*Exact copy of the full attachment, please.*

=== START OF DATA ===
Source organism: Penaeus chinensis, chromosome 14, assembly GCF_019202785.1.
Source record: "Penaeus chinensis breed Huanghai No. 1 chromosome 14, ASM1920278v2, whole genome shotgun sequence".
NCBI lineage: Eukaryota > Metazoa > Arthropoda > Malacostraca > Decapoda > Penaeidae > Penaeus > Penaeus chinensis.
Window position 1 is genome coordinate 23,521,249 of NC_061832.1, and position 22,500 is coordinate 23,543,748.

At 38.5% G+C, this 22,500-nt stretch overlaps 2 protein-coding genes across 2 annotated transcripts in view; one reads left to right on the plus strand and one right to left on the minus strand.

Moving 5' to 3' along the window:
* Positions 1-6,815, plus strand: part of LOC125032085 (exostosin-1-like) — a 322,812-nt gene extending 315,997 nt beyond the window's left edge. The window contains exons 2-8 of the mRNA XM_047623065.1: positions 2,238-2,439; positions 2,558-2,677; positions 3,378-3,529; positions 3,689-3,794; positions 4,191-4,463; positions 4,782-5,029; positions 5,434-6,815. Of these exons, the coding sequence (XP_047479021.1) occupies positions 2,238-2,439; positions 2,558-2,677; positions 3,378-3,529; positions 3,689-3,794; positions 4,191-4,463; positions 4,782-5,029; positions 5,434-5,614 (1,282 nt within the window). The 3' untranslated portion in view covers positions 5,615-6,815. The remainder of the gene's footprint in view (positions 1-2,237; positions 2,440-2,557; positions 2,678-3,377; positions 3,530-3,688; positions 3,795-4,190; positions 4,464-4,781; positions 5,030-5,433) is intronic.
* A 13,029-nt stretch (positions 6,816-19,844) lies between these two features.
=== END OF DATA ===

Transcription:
Source organism: Penaeus chinensis, chromosome 14, assembly GCF_019202785.1.
Source record: "Penaeus chinensis breed Huanghai No. 1 chromosome 14, ASM1920278v2, whole genome shotgun sequence".
NCBI lineage: Eukaryota > Metazoa > Arthropoda > Malacostraca > Decapoda > Penaeidae > Penaeus > Penaeus chinensis.
Window position 1 is genome coordinate 23,521,249 of NC_061832.1, and position 22,500 is coordinate 23,543,748.

At 38.5% G+C, this 22,500-nt stretch overlaps 2 protein-coding genes across 2 annotated transcripts in view; one reads left to right on the plus strand and one right to left on the minus strand.

Moving 5' to 3' along the window:
* Positions 1-6,815, plus strand: part of LOC125032085 (exostosin-1-like) — a 322,812-nt gene extending 315,997 nt beyond the window's left edge. The window contains exons 2-8 of the mRNA XM_047623065.1: positions 2,238-2,439; positions 2,558-2,677; positions 3,378-3,529; positions 3,689-3,794; positions 4,191-4,463; positions 4,782-5,029; positions 5,434-6,815. Of these exons, the coding sequence (XP_047479021.1) occupies positions 2,238-2,439; positions 2,558-2,677; positions 3,378-3,529; positions 3,689-3,794; positions 4,191-4,463; positions 4,782-5,029; positions 5,434-5,614 (1,282 nt within the window). The 3' untranslated portion in view covers positions 5,615-6,815. The remainder of the gene's footprint in view (positions 1-2,237; positions 2,440-2,557; positions 2,678-3,377; positions 3,530-3,688; positions 3,795-4,190; positions 4,464-4,781; positions 5,030-5,433) is intronic.
* A 13,029-nt stretch (positions 6,816-19,844) lies between these two features.